I started getting very interested and aware of credit cards when I received what appeared to be yet another piece of junk mail from my bank trying to peddle some kind of product or service that I did not need. Right before I inserted the “useless” letter into my shredder I had a change of heart and decided to open it. Inside was a rather disarming and simple letter talking about my (at the time, only) credit card I had with them. It was the new updated terms to the card’s cashback rewards program. I never really paid much attention to how much money I got back with my purchases but something caught my eye. Very quickly I realized that my card’s rewards program was changing from a flat rate of 1% cashback to a new tiered system. For the first $10,000 I spent in a year I would get a return of less than .5%. Then it would slowly increase with every $10,000 more I spent until it eventually reached the very anti-climatic amount of 1%. For some reason it was this letter that left me indignant after years of enduring pitiful cashback returns. Perhaps it was the way the chart mockingly displayed the tiers and what kind of astronomical spending was needed to achieve the dismal peak of 1%. I can’t quite remember the rest of events and thoughts that transpired, but I do remember spending a good portion of that night and rest of the week fervently researching credit cards. The rest is history as I am 3.5% and quickly on my way to over 4% overall average cashback for all my purchases. While starting out I became very interested in squeezing every possible cent out of my purchases with different combinations of credit cards. It has been a fun and informative journey for me and I hope to give back some of that enjoyment to all of you through this site.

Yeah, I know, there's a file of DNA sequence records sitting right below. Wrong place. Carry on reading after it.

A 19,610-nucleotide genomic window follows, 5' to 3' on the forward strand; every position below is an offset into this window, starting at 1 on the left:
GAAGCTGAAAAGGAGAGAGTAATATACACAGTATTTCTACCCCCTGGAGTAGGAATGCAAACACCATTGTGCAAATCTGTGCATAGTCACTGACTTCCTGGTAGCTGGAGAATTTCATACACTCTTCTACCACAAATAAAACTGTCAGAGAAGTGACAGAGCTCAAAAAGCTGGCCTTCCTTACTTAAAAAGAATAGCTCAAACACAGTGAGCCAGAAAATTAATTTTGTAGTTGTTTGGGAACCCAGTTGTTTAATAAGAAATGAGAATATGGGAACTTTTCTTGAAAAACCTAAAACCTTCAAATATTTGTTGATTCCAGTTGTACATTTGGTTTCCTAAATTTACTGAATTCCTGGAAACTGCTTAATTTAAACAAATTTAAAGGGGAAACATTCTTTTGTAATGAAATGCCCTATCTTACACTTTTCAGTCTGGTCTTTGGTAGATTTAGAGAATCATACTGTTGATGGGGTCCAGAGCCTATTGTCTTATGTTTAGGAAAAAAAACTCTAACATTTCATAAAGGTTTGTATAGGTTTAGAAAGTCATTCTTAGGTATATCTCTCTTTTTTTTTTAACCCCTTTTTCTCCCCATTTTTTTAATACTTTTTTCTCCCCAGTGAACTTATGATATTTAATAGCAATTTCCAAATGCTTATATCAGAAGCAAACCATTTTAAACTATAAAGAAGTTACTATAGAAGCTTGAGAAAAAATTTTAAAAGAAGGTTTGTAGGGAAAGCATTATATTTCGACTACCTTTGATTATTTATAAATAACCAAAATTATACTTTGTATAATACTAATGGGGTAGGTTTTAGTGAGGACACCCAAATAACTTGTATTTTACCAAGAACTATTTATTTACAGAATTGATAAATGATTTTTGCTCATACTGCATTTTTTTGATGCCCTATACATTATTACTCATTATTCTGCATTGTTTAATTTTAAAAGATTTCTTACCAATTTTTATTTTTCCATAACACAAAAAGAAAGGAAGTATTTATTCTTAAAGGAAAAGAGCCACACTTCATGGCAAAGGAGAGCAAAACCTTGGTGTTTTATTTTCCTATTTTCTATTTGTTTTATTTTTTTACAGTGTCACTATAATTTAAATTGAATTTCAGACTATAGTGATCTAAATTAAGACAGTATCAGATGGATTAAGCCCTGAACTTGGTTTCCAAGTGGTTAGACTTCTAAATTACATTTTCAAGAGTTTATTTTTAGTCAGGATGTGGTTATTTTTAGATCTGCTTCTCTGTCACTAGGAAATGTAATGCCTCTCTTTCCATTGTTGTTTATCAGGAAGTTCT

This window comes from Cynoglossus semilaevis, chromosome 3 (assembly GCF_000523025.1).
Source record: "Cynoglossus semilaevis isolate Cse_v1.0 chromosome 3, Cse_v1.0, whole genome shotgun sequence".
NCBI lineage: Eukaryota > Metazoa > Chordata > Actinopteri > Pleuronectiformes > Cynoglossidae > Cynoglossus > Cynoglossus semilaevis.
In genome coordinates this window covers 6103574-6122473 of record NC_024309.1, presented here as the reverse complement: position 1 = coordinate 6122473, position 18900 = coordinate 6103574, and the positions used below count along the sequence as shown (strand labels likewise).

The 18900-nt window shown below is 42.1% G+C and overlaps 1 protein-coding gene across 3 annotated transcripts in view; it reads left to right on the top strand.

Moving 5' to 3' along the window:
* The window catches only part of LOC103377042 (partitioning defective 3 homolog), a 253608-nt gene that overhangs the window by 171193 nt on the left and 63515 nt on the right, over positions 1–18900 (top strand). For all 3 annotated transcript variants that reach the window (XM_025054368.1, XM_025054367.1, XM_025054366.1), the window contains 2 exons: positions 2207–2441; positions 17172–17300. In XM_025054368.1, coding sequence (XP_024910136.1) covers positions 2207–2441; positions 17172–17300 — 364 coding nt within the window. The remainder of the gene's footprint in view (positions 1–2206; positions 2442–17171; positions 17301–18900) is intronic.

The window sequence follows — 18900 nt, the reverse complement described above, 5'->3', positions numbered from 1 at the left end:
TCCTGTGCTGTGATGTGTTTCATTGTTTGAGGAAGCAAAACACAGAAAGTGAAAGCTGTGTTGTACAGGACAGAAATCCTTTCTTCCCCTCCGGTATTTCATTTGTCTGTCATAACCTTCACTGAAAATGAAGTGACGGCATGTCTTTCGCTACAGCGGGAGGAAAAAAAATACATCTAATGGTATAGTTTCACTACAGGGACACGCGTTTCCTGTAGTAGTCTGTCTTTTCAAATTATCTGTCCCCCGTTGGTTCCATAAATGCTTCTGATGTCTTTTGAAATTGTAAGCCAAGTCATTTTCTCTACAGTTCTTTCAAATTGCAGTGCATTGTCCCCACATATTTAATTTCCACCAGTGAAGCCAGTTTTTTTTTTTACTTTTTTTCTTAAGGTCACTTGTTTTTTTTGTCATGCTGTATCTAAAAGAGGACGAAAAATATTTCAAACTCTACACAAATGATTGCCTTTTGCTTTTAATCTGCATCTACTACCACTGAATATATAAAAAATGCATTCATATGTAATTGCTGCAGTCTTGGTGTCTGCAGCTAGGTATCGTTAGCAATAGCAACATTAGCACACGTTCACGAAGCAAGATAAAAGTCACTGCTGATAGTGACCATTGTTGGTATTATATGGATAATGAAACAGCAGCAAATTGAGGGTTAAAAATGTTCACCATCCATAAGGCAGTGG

Everyone has their own story on how they suddenly realized their credit card situation was not maximizing returns and holding them back towards achieving credit card nirvana. I think no matter what your story is, it comes down to wanting to maximize your money’s potential. It is realizing that a whole dollar spent doesn’t have to mean a whole dollar lost if you can get a few cents back from using your credit card. It is not about just one transaction because a few cents doesn’t matter. It is looking at it through a broader lens and seeing how those few cents grow with every transaction. How do you value your money?